08 November, 2007

A pithy retreat from substance

Just a short break here from the ongoing spencer/Cassady tax policy debate, to turn to another topic close to all of our hearts here at debaser: the inanity of the American press.

The news coverage of Venezuela has long been ridiculous (and correspondingly ridiculed: from the left, from the right, and, of course, the sublime.) Critics have noted the sensationalistic headlines, the selective use of economic statistics, the reliance on cookie-cutter story lines, and the not-so-subtle insinuations about the state of Hugo Chavez's mental health.

Of course, spencer may point out that this sort of criticism is just too easy. With that charge I wouldn't disagree. Indeed, it justifies my dismay: it is so easy because it is so widespread. There literally
isn't a multiplicity of viewpoints (outside of the blogosphere, that is, which is an increasingly important caveat) besides that one lukewarm apologetic pseudo-Democrat straw man that Fox gleefully beats up on night after night. The jingoistic line becomes the conventional wisdom, common sense, hegemonic. But at least such vene-laziness hasn't infected intelligent and substantive publications like Slate, right?

Wrong. Slate's Anne Applebaum has decided that the best way to repackage the old anti-Chavez cliches for re-publication is through the lens of celebrity. In her latest piece, timed for the 90th anniversary of the October Rebellion, she compares the US celebrities that have recently visited Venezuela with the intellectuals and journalists that once flocked to revolutionary Russia:

Fast forward 90 years, and surprisingly little has changed. True, the Russian revolution itself is no longer much admired, not even by Reed's heirs on the far left. But the impulse that drew Reed to St. Petersburg remains. The Western weakness for other people's revolutionary violence, the belief in the glamour and benevolence of foreign dictators, and the insistence on seeing both through the prism of Western political debates are still very much with us.

This is a point well taken. From American college students drunkenly singing IRA fighting songs to the glorification of El Che, we consistently romanticize "third world" or underdog struggles - in part a comment, I think, on how safe, boring and unsatisfying our own politics have become. But next, almost in a parody of her own statement, she uses her (highly questionable) interpretation of events in Venezuela as a weapon against her own domestic political adversaries. Hilariously, she writes

In fact, for the malcontents of Hollywood, academia, and the catwalks, Chávez is an ideal ally.

There you have it: I am officially in league with "the catwalks". We have strategy meetings every Tuesday to decide which "dictator" we want to flatter us next. And you're not invited. Seriously, though, Chavez is not loved nor defended by many in American Academe. Both economists and political scientists are very pessimistic about the intersection of oil and constitutional reform in Venezuela - but many are also concerned about an American foreign policy off of which it is easy to score political points.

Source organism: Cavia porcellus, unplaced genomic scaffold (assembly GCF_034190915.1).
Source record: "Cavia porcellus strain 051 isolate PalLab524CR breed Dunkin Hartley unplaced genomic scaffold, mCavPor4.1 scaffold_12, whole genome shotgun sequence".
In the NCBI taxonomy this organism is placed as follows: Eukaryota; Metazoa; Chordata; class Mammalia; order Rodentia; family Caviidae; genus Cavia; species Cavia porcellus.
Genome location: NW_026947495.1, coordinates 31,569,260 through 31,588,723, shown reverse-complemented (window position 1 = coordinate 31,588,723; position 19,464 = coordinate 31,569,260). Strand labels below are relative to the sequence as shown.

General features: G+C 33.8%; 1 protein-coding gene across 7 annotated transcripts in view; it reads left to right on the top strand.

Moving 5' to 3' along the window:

So sure, it is valid to deride the self-absorbed celebrities duped or flattered into buying the Utopian rhetoric as if it hadn't been perfected by Peron more than half a century ago. But even as she decries that these celebrities have no grasp of the very deep, complex, historical context (an assertion as speculative as it is probably correct) Applebaum goes on to merely wave at those very issues on her way to indulging in juicy gossip disguised as informed indignation. Even while cautioning that the complexity of foreign affairs can easily become hostage to the "prism of Western political debates" she manipulates Venezuela in an attempt to demonstrate the ego-centric and shallow nature of the American Left. As if Hollywood and "the catwalk" represent the Left in any sense except in the minds and pens of the pundits. As if Sean Penn is in any way comparable to John Reed, or, for that matter, George Orwell or Herbert Matthews. As if anyone cares what Naomi Campbell thinks about Venezuela.

But thats the point: in making the debate about the Penns and the Campbells, it is less and less about Chavez or about US policy, or the underlying problem of how Latin America is to go about dealing with massive poverty, inequality, and political marginalization. Speaking of Penn, Applebaum says: "As for Venezuelan politics, or the Venezuelan people, they don't matter at all." She could be describing her own article, and most of the American press. In the words of Jon Stewart: Stop. Please. You're hurting us.


Update: BoRev got there first, as usual more eloquent than I.

3 comments:

Cassady said...

In his defense, Sean Penn is becoming increasingly political. To boot, he has that devilishly alluring half-smile that America loves.

Elliot said...

Sure, Sean Penn can have his opinions; I respect that. What bothers me is that he automatically "speaks" for the Left due to his celebrity status. And thus, Applebaum uses him to avoid engaging with the issues at hand. She doesn't discuss his actual views, or the relative merits or disadvantages thereof. She resorts to speculating about his motive. That signals an intellectual laziness that is all too frequent.

Cassady said...

That is an excellent point. Leaving Penn aside, Applebaum basically avoids anything resembling responsible journalism. Entirely.